Extinction Rebellion: An excuse for more police bashing
News of the Extinction Rebellion (XR) must have been greeted with eager anticipation by police hating editors and politicians from both the right and left. If police failed to speedily clear the activists then the cry from the right would be ineffective, ‘weak policing’, and if those same activists were speedily and forcibly cleared, the left-wing media could scream ‘police brutality’ across their headlines.
In fact, the major issue from a policing point of view missed entirely by all sections of the media, was the gap in police intelligence in that the Met seemed unaware of the locations chosen by XR to begin their campaign of disruption. However, given the outrage and controversy caused by police undercover officers targeting ‘peaceful’ protest organisations, such infiltrations are now almost certainly considered beyond the pale.
The organisers were determined that their protest be non-violent. As with other protests and demonstrations over the past year or so, I’ve preferred to pop along and have a look for myself rather that rely on a now totally unreliable media and, in fairness, the ‘no violence, no booze no drugs’ order was a constant message at all the protest sites from the start
The no violence mantra took a bit of a wobble on the first full day when the Shell building was targeted, windows smashed and criminal damage committed. Later the same day it was a little unnerving to see a group of 30 black clad anarchists join XR protestors in Parliament Square. Some were masked but after singing the ‘Harry Roberts’ song normally favoured by football thugs, they seemed to melt away quickly.
The absence of sinister masked figures as seen in previous leftist protests, was quite noticeable instead there was a mixture of all ages, some of whom seemed from the ‘flower power’ era while others were obviously students and school pupils on holiday.
Clearly the organisers had done their homework in developing a strategy that would tie up the Met and its officers. It’s philosophy was simple; the end of the world trumps (excuse the expression, yes, he is coming) police attempting to prevent carnage on our streets and businesses, big and small losing millions.
The ‘rebellion’ of course enabled the police hating press to have a field day. Initially it was the right-wing press berating the Met for not shifting the illegal thousands blocking Waterloo Bridge, Oxford Circus and Parliament Square. It’s worth noting that since Parliament itself removed the ban in respect of Parliament Square protests, the traffic around Parliament Square is frequently blocked by demonstrators in any event.
The left-wing press must have watched in near despair as the removals from the illicitly occupied sites under Section 14 of the Public Order Act were carried out with great care and consideration which were actually earning praise from those arrested.
Then, on Saturday, the sigh of relief from the editors of the Guardian and Independent must have been positively audible across the protest sites. Two females were filmed being dragged across the road by individual officers. Not mentioned initially was the fact that they had burst through police cordons and were attempting to lie down in front of the moving police lorry that was towing the pink yacht which had been blocking Oxford Circus for the entire week.
Speaking as someone who had been dragged out of Rhodesia House as a sixth former, when protesting against Ian Smith, thus acquiring similar bumps and bruises to those alleged by the two females, I felt a distinct lack of sympathy. Having said that, seeing that one ‘victim’ is thinking of suing the Met, perhaps I should be consulting a ‘no win, no fee’ legal firm!!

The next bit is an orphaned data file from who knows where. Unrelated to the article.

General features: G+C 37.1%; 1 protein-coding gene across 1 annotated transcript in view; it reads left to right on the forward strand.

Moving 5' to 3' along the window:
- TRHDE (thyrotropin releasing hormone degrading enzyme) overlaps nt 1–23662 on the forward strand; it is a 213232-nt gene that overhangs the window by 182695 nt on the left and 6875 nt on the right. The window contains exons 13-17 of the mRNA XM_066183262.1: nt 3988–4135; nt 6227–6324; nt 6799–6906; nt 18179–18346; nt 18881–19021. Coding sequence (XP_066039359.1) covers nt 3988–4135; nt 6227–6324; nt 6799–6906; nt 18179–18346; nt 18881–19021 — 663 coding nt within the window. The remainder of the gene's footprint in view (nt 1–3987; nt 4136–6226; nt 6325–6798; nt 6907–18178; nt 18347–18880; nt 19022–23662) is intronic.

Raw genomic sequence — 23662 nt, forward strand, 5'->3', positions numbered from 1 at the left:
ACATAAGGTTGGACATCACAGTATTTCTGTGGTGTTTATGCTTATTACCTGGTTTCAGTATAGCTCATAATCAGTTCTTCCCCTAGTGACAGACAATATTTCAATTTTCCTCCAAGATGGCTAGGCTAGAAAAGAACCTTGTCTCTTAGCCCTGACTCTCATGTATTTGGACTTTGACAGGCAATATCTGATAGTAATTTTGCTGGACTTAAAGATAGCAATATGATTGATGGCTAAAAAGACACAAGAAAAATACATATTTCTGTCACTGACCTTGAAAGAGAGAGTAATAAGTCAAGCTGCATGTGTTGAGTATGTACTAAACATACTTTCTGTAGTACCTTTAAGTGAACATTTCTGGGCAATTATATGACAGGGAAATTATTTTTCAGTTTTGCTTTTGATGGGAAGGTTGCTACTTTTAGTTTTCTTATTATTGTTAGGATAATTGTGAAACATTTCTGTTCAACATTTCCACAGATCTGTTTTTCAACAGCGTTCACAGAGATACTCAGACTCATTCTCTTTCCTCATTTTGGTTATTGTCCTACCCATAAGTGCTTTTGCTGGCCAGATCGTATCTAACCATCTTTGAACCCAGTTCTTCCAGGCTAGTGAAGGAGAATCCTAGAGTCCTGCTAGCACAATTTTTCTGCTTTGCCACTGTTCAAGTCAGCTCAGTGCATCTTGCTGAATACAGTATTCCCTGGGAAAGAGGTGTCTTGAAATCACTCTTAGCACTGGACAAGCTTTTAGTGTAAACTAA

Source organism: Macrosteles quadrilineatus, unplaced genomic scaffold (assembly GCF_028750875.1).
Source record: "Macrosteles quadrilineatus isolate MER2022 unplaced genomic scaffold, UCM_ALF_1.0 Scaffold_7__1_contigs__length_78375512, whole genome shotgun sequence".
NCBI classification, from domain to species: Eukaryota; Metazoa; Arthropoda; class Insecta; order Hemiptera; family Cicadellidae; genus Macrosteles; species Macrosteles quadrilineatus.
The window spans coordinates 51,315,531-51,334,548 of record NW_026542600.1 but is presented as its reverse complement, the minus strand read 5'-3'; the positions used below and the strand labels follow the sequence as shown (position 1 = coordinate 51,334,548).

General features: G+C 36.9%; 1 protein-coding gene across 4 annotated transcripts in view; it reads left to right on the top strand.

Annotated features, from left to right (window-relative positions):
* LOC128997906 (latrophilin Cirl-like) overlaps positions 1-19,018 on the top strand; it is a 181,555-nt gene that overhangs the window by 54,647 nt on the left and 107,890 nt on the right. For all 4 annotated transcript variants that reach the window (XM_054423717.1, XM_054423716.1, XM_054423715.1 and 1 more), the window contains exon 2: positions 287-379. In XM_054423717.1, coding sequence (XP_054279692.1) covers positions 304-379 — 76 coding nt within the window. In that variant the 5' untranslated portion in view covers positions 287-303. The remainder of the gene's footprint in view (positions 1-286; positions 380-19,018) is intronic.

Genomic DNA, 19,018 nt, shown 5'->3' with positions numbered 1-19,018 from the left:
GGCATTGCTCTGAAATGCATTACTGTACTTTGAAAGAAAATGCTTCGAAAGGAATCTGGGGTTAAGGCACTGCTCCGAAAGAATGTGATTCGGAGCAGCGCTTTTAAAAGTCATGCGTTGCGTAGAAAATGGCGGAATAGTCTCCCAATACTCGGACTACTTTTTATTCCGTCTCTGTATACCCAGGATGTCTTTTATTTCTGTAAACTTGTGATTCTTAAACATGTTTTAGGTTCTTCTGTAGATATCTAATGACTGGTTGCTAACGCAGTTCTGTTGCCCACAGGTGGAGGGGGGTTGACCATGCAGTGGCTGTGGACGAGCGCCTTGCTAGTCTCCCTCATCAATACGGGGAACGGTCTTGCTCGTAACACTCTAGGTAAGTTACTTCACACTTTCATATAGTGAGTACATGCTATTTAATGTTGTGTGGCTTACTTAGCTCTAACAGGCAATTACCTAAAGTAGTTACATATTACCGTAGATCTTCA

The right- wing press and indeed many on social media were constant in their demands that the police move the protestors as was Home Secretary Sajid Javid and other Tory politicians, but there was little advice as to how this was to be done. I saw dozens of protestors removed from Waterloo Bridge and Oxford Circus. Few walked; most ‘relaxed’ and let the police take the strain thus it took a laborious process involving four or five officers carefully carrying each protestor to the police vehicle, with more being required if the protestor in question has overdone the consumption of pies albeit vegan ones.
Each arrest was followed by at least one orange tabard wearing legal advisor assiduously scribbling notes and looking for any misdemeanour by the officers involved.
Eventually each vehicle would leave with normally four prisoners plus an arresting officer for each; its destination could be any custody suite anywhere in the Metropolitan Police area. One wag, on hearing that a police van was destined for Dagenham, suggested that this was a cruel punishment in itself. Rather harsh I thought.
Once all the vans had departed, and there would be a lull before sufficient vans returned thus enabling the arrests to begin again.
With over a thousand arrests, a mountain of paper work loomed which would delay the arrest process of others still further if immediate charges were to be considered. Even bailing for the allotted time would paralyse the Crown Prosecution Service and the court system. Most were therefore released under investigation for relatively minor offences in order that there’d be no deadlines.
The first XR individual to actually appear in court for a Section 14 offence was merely given a conditional discharge which can only increase speculation that most of the 1,000 or so arrested will never face court at all.
The simple fact is that logistically there were not enough officers, vans or custody cells so what were the alternatives?
Kettling or perhaps a Spanish Solution
Why not kettling asked a number of people on social media? Well, keeping the protestors in one place will probably have suited those self-same protestors. On Waterloo Bridge they clearly had adequate supplies while depriving protestors of toilet facilities has been deemed a ‘no-no’ by inquiries post the G20 protests in 2009. Thus, it’s hard to see what kettling would achieve other than to enable protestors to achieve their objectives.